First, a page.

Wednesday, May 6, 2009

Lab: Daffodil Dissection

We are moving from human anatomy to plant anatomy. This week in lab we will be starting our (short) unit on plants and plant anatomy. This lab will begin with a short discussion on dichotomous keys. After that, students will dissect a daffodil and answer questions about the parts of a flower.

Daffodil Dissection

a. Safety

i. If using sharp scissors, only use when told; don’t wave them around. If using scalpel (very sharp), only use when told; make cuts carefully with blade down on the paper paper towel and fingers out of the way

b. Stem—use scissors to cut through the flower stem in various directions: across,

up, diagonal, and compare with each other. What do you see?

Cut Across

Cut Diagonal

Cut Up

c. Line up the stem slices on a paper paper towel.

i. What is the xylem used for?

ii. What is the phloem used for?

iii. The stem stores surplus food for growth during the season and overwinter to support new growth in the spring.

iv. Bulbs are modified stems and also store food for the plant.

d. Does your daffodil have sepals? (the outer ring of flower parts, usually green,

that protects the young flower bud) Circle YES or NO

i. In daffodils the sepals are fused to the outer flower petals.

ii. Do the outer petals look different than the inner ones? How?

iii. When sepals and petals look similar they are called tepals. Does your flower have tepals?

e. How many petals does your daffodil have?

Number of inner petals:

Number of outer petals:

i. Notice that the bottoms of the petals (or tepals) and the cup are fused together. This is called the flower tube.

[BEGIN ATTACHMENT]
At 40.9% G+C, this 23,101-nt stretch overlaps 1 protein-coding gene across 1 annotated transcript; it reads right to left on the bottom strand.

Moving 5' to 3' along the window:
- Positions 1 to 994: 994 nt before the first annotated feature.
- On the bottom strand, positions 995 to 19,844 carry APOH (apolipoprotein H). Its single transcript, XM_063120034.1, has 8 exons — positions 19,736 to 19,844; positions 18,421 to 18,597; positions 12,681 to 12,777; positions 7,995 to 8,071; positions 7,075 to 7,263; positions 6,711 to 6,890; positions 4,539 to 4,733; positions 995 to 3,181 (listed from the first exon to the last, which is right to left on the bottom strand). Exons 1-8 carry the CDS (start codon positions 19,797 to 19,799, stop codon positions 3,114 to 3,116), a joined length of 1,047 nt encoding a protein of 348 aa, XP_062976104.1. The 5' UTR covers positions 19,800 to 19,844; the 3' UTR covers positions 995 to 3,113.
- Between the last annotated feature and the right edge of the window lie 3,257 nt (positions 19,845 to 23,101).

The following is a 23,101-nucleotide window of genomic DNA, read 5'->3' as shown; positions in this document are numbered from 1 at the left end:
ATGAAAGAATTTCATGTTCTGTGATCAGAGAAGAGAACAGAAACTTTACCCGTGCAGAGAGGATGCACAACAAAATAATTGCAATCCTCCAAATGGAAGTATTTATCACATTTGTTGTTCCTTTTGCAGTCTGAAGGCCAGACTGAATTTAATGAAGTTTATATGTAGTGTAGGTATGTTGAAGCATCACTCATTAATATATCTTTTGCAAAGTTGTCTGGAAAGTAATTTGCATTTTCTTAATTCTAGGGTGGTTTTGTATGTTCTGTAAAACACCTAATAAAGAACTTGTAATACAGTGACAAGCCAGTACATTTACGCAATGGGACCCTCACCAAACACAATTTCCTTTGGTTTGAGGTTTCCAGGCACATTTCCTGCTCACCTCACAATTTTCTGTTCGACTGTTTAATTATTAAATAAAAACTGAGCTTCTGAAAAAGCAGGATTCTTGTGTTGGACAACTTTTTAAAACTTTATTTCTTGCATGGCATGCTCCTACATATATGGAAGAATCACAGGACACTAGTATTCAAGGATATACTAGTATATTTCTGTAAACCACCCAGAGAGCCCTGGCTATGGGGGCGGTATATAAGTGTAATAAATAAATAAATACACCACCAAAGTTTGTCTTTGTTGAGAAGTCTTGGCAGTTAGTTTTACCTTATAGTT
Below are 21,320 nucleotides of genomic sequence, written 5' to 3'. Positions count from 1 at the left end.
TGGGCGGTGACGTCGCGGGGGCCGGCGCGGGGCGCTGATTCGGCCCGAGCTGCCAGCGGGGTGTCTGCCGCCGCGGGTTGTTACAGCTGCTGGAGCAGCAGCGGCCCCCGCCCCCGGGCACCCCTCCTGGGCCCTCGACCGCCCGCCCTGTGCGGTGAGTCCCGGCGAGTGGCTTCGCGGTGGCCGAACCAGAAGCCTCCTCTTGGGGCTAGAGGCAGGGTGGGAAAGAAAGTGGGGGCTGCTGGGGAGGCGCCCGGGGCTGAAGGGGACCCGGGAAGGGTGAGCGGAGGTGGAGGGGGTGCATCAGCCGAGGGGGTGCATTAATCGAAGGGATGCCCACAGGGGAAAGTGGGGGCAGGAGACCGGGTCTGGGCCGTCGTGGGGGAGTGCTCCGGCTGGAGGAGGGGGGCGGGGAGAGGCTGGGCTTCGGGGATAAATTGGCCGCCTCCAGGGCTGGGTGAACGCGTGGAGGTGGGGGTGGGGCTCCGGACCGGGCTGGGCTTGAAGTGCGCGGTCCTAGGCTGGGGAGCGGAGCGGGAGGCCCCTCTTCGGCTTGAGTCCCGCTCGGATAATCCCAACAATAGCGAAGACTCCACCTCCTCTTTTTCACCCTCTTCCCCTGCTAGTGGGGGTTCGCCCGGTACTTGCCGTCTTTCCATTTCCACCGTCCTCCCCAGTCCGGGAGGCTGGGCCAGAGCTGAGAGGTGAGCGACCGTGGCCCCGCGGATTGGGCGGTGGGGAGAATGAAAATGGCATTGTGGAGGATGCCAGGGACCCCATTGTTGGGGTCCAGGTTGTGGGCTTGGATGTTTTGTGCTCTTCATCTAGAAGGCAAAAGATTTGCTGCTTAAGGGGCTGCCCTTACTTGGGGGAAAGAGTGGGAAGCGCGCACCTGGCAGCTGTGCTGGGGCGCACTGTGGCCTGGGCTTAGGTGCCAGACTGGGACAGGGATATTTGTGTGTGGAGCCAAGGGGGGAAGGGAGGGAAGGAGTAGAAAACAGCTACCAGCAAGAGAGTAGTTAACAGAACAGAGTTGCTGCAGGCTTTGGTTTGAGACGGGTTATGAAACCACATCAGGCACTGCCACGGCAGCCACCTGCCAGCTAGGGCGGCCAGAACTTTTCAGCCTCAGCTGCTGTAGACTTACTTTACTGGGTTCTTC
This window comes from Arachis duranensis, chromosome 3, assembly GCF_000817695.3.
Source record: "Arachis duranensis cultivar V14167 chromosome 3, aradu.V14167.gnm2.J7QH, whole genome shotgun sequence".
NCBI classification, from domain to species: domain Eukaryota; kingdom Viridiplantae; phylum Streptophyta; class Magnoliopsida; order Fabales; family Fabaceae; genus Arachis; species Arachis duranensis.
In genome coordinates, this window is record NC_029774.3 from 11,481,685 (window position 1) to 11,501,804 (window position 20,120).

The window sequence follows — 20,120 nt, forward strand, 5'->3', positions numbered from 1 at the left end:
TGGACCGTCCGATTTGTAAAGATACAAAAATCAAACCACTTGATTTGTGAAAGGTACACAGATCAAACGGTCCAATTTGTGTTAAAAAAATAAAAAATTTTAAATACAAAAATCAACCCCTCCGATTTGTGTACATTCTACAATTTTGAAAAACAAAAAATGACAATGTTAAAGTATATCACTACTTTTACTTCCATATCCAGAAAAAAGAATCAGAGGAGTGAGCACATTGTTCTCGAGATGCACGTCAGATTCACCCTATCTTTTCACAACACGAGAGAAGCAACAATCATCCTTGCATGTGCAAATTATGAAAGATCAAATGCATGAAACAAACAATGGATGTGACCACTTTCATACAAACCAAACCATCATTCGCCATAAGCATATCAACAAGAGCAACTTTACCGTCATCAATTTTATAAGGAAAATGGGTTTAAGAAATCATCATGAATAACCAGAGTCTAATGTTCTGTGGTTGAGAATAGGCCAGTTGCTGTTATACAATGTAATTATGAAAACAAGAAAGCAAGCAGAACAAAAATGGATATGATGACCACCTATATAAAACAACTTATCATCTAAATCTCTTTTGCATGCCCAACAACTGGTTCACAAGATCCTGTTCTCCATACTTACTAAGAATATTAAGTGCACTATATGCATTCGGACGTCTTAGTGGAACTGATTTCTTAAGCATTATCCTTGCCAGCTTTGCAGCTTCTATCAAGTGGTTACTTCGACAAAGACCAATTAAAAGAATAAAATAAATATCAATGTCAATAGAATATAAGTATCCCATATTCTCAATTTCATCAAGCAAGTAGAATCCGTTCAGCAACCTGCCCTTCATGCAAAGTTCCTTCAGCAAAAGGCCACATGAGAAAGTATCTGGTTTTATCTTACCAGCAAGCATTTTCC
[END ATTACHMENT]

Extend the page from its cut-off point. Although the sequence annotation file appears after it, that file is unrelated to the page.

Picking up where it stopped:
ii. Use your fingers to pull off each petal or cut them off with your scissors.

iii. Line up the petals on your paper paper towel.

f. Use your scissors or fingers to cut down the sides of the cup and remove the cup.

i. What is the purpose of the flower petals and cup?

g. The reproductive part of the flower is what you have left.

i. Look at the stamen. Is this the male or female part of the flower?

1. How many stamens can you count? On a daffodil the stamens are all of the stalks except for the taller, different one in the center.

2. Stamens consist of two parts, what are these?

3. What do filaments do?

4. What do anthers do?

5. Draw and label one of the stamen of your daffodil.

6. How many stamens does your flower have?

7. Use your tweezers, scissors or fingers to remove the stamens on your flower. Try to leave the taller, center female part of the flower.

8. Touch the stamens and see if any pollen comes off and sticks to your finger. Why are stamens sticky?

9. Line up the stamens on your paper towel.

ii. Look at the female part—the pistil or carpel.

Draw the female part and label the following structures: Stigma, Style and Ovary.

a. Cut the female part open diagonally. What do you see?


Either draw or describe what you see for each of the following parts of the plant. You will be graded on your descriptions.

Inside of the stem.

Make sure to state if you are looking at an up, across or diagonal cut


Outer Petal



Perfect flowers—have all the standard parts including male and female organs. Are

daffodils perfect flowers?

This lab was adapted from DaffodilUSA

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